If a person no longer lives with you, you can remove them as a driver included in your policy. Some insurers may want to prove that the person moved (and therefore won't have access to drive their vehicles). Learn more about how the move affects car insurance. When you add someone to your car insurance, you can call your car insurance company or log in to your online account to add a new driver to your policy.
Generally, your insurance company will need the name, date of birth, driving history, license information, and vehicle identification number (VIN) if you also plan to share a policy that covers both vehicles. Adding a driver to your policy means that they're covered by your policy when you drive your car. If they have an accident, their insurance company is more likely to cover the damage. Sharing an auto insurance policy, on the other hand, typically means that both vehicles are covered by a single policy.
If the driver uses your car frequently or lives in your home, your insurer may determine that they should have added it to your policy as a driver. In that case, it may be reason enough for your insurance company to deny your claim. Whether it's a roommate, a spouse or partner, or even a teenager or a college student, there are many situations where it makes sense to add a driver to your car insurance. Some states and insurance companies require that all members of the household who are of driving age, including friends, be listed on your car insurance policy as drivers.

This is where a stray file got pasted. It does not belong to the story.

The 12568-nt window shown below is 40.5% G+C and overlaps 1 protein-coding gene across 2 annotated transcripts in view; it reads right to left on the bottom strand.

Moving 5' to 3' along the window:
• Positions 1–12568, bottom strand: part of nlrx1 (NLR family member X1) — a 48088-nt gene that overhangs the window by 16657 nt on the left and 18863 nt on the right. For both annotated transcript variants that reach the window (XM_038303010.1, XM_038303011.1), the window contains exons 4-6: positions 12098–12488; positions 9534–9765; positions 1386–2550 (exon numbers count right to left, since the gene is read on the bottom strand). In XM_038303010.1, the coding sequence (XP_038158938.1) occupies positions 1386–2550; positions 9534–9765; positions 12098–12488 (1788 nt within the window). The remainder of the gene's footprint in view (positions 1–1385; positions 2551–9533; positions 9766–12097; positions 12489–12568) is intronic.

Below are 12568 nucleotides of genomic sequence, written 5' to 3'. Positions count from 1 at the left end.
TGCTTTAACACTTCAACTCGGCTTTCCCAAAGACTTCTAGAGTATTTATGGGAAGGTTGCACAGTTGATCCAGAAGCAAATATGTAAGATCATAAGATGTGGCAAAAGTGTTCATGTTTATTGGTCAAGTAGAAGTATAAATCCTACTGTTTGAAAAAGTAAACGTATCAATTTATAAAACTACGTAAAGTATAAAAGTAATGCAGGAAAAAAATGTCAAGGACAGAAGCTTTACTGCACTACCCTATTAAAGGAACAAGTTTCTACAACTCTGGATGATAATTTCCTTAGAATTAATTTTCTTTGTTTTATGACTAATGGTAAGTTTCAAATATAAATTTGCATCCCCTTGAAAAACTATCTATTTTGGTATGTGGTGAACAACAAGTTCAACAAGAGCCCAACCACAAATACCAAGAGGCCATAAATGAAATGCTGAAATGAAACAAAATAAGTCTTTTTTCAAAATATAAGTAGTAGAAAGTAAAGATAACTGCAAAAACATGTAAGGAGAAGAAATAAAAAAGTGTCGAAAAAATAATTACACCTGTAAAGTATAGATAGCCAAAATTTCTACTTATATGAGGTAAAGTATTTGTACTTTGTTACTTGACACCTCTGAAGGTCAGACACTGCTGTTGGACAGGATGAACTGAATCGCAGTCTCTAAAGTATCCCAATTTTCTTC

Depending on the company, you may be able to remove someone from your car insurance policy online or through an app. Removing someone from your car insurance policy may lower your overall rate, but it depends on several factors related to that individual driver. If you live in the same residence as your friend, you can usually add it to your car insurance because the vehicles are parked in the same place. In most cases, your insurance can cover the accident, but depending on the limits of your policy and the details of the accident, the driver's insurance policy may cover all or part of the claim.
Most insurance companies allow (and may require) you to add another driver to your car insurance policy if the person drives the insured cars regularly or shares the same permanent residence. The cost of adding a driver to your car insurance or sharing a policy varies depending on factors such as the driver's age and motor vehicle history. Most insurers will also allow you to share a joint car insurance policy with a friend by adding both sets of cars to the policy. Many insurers, including Progressive, allow you to add a friend to an auto insurance policy as a driver if you share a permanent residence.
This information is not an insurance policy, does not refer to any specific insurance policy, and does not modify any provision, limitation, or exclusion that is expressly stated in any insurance policy. You should add any regular driver of your car to your insurance policy to cover damage caused by accidents. If you and your friend don't currently share an address, they won't be able to appear on your car insurance policy even if you plan to move at a later date.